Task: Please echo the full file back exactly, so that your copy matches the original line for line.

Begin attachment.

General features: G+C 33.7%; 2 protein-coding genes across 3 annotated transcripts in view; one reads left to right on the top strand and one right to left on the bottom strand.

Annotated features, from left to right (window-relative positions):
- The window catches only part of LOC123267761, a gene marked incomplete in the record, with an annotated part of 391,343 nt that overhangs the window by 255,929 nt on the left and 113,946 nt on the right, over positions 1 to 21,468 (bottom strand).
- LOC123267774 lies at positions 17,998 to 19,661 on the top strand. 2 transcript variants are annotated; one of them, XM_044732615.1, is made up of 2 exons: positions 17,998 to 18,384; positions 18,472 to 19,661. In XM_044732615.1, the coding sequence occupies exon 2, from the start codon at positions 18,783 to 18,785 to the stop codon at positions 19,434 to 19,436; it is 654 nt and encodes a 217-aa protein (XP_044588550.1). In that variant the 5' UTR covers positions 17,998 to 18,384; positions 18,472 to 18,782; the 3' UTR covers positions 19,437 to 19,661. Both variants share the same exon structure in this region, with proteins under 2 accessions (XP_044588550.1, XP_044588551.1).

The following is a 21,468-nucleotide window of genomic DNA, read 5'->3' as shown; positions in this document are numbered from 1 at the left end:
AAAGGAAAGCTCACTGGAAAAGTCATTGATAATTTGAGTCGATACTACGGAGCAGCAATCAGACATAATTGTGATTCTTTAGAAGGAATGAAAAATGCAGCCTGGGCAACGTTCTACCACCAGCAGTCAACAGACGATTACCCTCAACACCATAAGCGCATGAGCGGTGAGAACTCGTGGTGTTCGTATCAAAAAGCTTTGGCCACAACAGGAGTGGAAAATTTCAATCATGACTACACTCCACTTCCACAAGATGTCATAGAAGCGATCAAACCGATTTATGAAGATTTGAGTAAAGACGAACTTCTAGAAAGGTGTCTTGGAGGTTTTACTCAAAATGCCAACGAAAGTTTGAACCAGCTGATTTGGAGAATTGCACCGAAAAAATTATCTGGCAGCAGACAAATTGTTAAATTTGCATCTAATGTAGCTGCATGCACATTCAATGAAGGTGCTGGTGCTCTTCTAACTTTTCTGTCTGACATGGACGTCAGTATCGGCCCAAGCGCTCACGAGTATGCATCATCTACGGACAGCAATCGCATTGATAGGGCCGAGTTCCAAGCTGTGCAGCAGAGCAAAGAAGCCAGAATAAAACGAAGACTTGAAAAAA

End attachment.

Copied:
General features: G+C 33.7%; 2 protein-coding genes across 3 annotated transcripts in view; one reads left to right on the top strand and one right to left on the bottom strand.

Annotated features, from left to right (window-relative positions):
- The window catches only part of LOC123267761, a gene marked incomplete in the record, with an annotated part of 391,343 nt that overhangs the window by 255,929 nt on the left and 113,946 nt on the right, over positions 1 to 21,468 (bottom strand).
- LOC123267774 lies at positions 17,998 to 19,661 on the top strand. 2 transcript variants are annotated; one of them, XM_044732615.1, is made up of 2 exons: positions 17,998 to 18,384; positions 18,472 to 19,661. In XM_044732615.1, the coding sequence occupies exon 2, from the start codon at positions 18,783 to 18,785 to the stop codon at positions 19,434 to 19,436; it is 654 nt and encodes a 217-aa protein (XP_044588550.1). In that variant the 5' UTR covers positions 17,998 to 18,384; positions 18,472 to 18,782; the 3' UTR covers positions 19,437 to 19,661. Both variants share the same exon structure in this region, with proteins under 2 accessions (XP_044588550.1, XP_044588551.1).

The following is a 21,468-nucleotide window of genomic DNA, read 5'->3' as shown; positions in this document are numbered from 1 at the left end:
AAAGGAAAGCTCACTGGAAAAGTCATTGATAATTTGAGTCGATACTACGGAGCAGCAATCAGACATAATTGTGATTCTTTAGAAGGAATGAAAAATGCAGCCTGGGCAACGTTCTACCACCAGCAGTCAACAGACGATTACCCTCAACACCATAAGCGCATGAGCGGTGAGAACTCGTGGTGTTCGTATCAAAAAGCTTTGGCCACAACAGGAGTGGAAAATTTCAATCATGACTACACTCCACTTCCACAAGATGTCATAGAAGCGATCAAACCGATTTATGAAGATTTGAGTAAAGACGAACTTCTAGAAAGGTGTCTTGGAGGTTTTACTCAAAATGCCAACGAAAGTTTGAACCAGCTGATTTGGAGAATTGCACCGAAAAAATTATCTGGCAGCAGACAAATTGTTAAATTTGCATCTAATGTAGCTGCATGCACATTCAATGAAGGTGCTGGTGCTCTTCTAACTTTTCTGTCTGACATGGACGTCAGTATCGGCCCAAGCGCTCACGAGTATGCATCATCTACGGACAGCAATCGCATTGATAGGGCCGAGTTCCAAGCTGTGCAGCAGAGCAAAGAAGCCAGAATAAAACGAAGACTTGAAAAAA